The former law professor and former Dean of Student Affairs at Florida A&M University School of Law covered the nuts and bolts of the legal side of business, including the differences between business entities, what needs to be documented, and what needs to be registered with the right organizations and agencies. In one example, he relayed that while LLC’s are the go-to entity for many entrepreneurs, they must know that investors’ interests in an LLC are called memberships, not shares, and each membership is a financial security and must be registered.
Additionally, Friends reminded the audience that while many may think it is okay to simply let a company become inactive if it fails, it must be officially dissolved. If it is not, the IRS will fine the business owner each year for taxes owed.
Price, whose client list includes Grace Foods USA, imparted the keys to marketing success: know who you are, make strategic partnerships, form relationships, and always give first—and more than you’re asking for—before asking. “Don’t live and let live,” Price said, “Live and help [others] live.”
Starting a Marketing Movement Among U.S. Corporations
“There is no Caribbean budget in most companies in America,” Price said, and asked the audience why, considering that Jamaicans are the wealthiest black group per capita in the U.S. and over eighty percent of restaurant owners in South Florida are Jamaicans. He exhorted the audience that to appeal to big corporations, entrepreneurs must appeal to a specific budget in the company, usually the discretionary, African American, or Diversity budget.
He noted that as recently as ten years ago, there were no ethnic aisles in supermarkets. Now not only are the aisles present, but his marketing work with Grace Foods USA has made Grace more profitable in Walmart than its cereal isle, which Price said has never happened before—the cereal isle has always produced the greatest revenue. Also, thanks to his work with Grace Foods USA, Publix Supermarkets is now developing Caribbean marketing material. He believes it is time for the diaspora to change the marketing landscape so corporations know that the Caribbean population’s money is just as powerful as any other target market.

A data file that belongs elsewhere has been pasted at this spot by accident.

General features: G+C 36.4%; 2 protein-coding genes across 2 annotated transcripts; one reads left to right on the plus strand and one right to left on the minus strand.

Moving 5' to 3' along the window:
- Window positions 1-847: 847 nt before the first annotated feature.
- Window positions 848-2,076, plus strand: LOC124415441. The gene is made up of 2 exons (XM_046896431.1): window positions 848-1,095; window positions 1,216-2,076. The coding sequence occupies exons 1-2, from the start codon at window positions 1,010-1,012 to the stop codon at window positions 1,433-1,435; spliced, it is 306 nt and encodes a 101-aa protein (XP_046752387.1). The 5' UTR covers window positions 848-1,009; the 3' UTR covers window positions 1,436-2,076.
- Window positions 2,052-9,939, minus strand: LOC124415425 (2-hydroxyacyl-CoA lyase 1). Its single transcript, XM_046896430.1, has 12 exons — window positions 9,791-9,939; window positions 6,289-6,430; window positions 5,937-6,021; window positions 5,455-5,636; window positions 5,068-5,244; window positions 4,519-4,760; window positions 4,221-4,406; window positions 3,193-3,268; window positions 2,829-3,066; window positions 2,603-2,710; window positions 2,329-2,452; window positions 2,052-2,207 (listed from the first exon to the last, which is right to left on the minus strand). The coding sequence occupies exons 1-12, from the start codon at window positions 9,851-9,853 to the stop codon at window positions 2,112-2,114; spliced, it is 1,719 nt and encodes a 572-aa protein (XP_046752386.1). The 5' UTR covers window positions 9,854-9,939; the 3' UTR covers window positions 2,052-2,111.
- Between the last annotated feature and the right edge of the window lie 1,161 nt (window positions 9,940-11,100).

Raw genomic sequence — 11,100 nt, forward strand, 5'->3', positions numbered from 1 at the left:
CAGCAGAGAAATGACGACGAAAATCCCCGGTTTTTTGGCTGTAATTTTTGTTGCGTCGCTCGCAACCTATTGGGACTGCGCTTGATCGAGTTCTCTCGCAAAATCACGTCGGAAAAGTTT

Putting the Resources to Action
JAUSACC President and Minority Business Development Agency (MBDA) Business Center Executive Director Marie Gill updated the audience with the moves the Chamber has made in working with Jamaica’s government to create business partnerships in Jamaica. She said the Chamber completed a Memorandum of Understanding with JAMPRO, Jamaica’s trade and investment organization, so people in the diaspora can start doing business with Jamaica. The MOU was four years in the making and she noted that after seeing the Chamber’s MOU, JAMPRO and Minister Brown said yes, recognizing JAUSACC as the diaspora organization they will seriously do business with. “They said, ‘Other organizations approach us with projects,’” Gill recalled of her conversations with Minister Brown and JAMPRO. “‘But they’re not ready.’”
Gill shared three funding sources: the MBDA Business Center, a U.S. Department of Commerce program that helps provide access to capital; the State of Florida Economic Opportunities Program; and credit unions, which are now partnering with the Small Business Administration to offer small business loans. She said the SBA offsets the risk to the credit unions, which is why they are now comfortable with offering the loans.
In her brief overview of the JAUSACC, she stated that the Chamber was the trade and investment arm of Jamaica’s diaspora and started two years before the Jamaica diaspora movement was launched. There are 344 members in the Chamber, thirty-nine of which comprise the Central Florida chapter. JAUSACC is a member of the Association of Bi-National Chambers, which consists of forty-five country chambers and over 8,000 members. Gill reminded the audience of its access to this massive talent pool.
She announced that she and Ms. Chisholm would be attending the Jamaica Diaspora Conference in Montego Bay, Jamaica June 13-18, 2015, seeking to speak with various government Ministries to get the ball rolling for the diaspora to start doing business there. She encouraged the audience to bring any ideas to the Central Florida chapter, which will be included in a white paper she will present during the conference.
The Possibilities are Endless
Gill closed with one final maxim that echoed the sentiment of the entire symposium and diaspora movement. “What lies behinds, what lies ahead us, pale in comparison to what lies within us.”